I still think it's weird that we live in a world where the same folks are producing Star Wars and Star Trek films. At the very least, The Force Awakens and Star Trek (2009) had the same director attached—Sir Jar Jar Abrams [sic]. It's blasphemy! The SF lines are blurring into disorienting lens flares.
Imagine if Marvel/Disney struck a deal with DC and started making Batman films. It's weird. It's wrong. It's blasphemous, man.
Since when did phasers fire energy bolts, rather than focused beams?
Alright, alright. We're jumping ahead a bit. Let's slow down to impulse five.
The Star Wars and Star Trek Dilemma
If you haven't figured it out already, I have passionate opinions about how rival creative industries should conduct themselves. I'm not saying that you can't be a trekkie if you're a Star Wars fan (I enjoy both escapades). I also don't mind too much if the same writers, directors and actors get involved in Star Wars and Star Trek productions so long as each respective intellectual property retains its essence.
And that's the crux of this dilemma. What is the essence of Star Trek? My understanding is that Star Trek is an optimistic vision of the future that is informed by science, speculation. Starfleet is a galactic United Nations that explores strange new worlds. The emphasis here is on exploration and problem solving. We also have some memorable characters from the original TV run that personify the show's ideals.
Star Wars, on the other hand, is an action fantasy set in the past. This is classic space opera where there is good, evil and explosions. Here it's all about the quest, the adventure and the striking visuals.
My concern is that these two juggernauts of popular culture may eventually become one and the same. And that would be catastrophic; a homogenised genre scarcely bears thinking about.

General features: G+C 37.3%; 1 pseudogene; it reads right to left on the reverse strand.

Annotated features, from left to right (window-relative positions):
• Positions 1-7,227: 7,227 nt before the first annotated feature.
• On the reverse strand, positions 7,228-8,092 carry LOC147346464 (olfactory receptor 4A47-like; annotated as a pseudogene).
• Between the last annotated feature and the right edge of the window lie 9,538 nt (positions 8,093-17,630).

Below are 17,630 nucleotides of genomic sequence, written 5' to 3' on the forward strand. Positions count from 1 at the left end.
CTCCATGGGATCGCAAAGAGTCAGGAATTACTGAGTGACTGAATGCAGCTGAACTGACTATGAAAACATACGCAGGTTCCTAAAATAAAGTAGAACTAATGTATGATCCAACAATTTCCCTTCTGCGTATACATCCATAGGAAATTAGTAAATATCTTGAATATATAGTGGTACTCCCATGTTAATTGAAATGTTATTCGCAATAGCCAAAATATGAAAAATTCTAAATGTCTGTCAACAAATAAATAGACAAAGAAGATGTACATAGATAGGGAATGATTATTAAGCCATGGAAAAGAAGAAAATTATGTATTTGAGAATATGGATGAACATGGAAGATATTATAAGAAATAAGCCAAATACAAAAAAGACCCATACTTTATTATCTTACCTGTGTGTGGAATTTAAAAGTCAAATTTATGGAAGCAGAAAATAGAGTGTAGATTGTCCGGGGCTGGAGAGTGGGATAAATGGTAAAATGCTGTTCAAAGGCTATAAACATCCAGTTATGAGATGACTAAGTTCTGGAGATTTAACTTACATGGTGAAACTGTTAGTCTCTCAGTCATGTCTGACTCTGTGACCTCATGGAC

So far, there are subtle changes in the new Trek that share some disturbing similarities to the action and fantasy aspects of Star Wars. I refer specifically to how trekkie phasers are more like Star Wars blasters. To some, this observation is trivial. My point is that there are a lot of subtle changes and they influence everything from plot to character to music.
Beyond is the third entry of the more recent soft reboot and it is, surprisingly, better than the last two. Is that a good thing? Yes.
Simon Pegg co-wrote this screenplay and you can really tell because he steals a lot of the good lines for his entertaining portrayal as the ship's chief engineer.
Captain Kirk (Chris Pine) docks the USS Enterprise at this huge Federation space station and we all marvel at the CG imagery. Probably one of the best parts of the film is enjoying the fictitious scenery. The Enterprise crew are three years into their five-year exploration mission and Kirk quips that their adventures feel episodic.
Bones (Karl Urban) nails his role as the ship's sardonic doctor and pairs well with the practical and logical Spock (Zachary Quinto). The movie even addresses the late Leonard Nimoy perfectly.
We see a bad romance retconned from the outset, plenty of nerdy references and more than our fair share of action. The poor Enterprise is subject to an attack in unchartered space and our ensemble cast abandon ship, crash land on a remote planet and must work together to do the thing that they need to do.
The villain sucks in Beyond. Sadly, characterisation for the big bad is a massive miss. It is such a shame, too, because all we needed was a slightly better shred of motivation and a more convincing end game for a more satisfying conclusion.
The ending felt dumb as a result of this.
Characterisation and good storytelling in general was compromised by gratuitous action sequences and impressive set pieces. I hope eye candy over thoughtful writing doesn't set a precedent for the future of this franchise.
All good points. My husband and I love both Star Wars and Star Trek. I have enjoyed the latest Star Trek offerings as the characters have returned to the rather tongue in cheek style of the original series. But you are right, it would be a shame to see the two merge and become less distinclty themselves.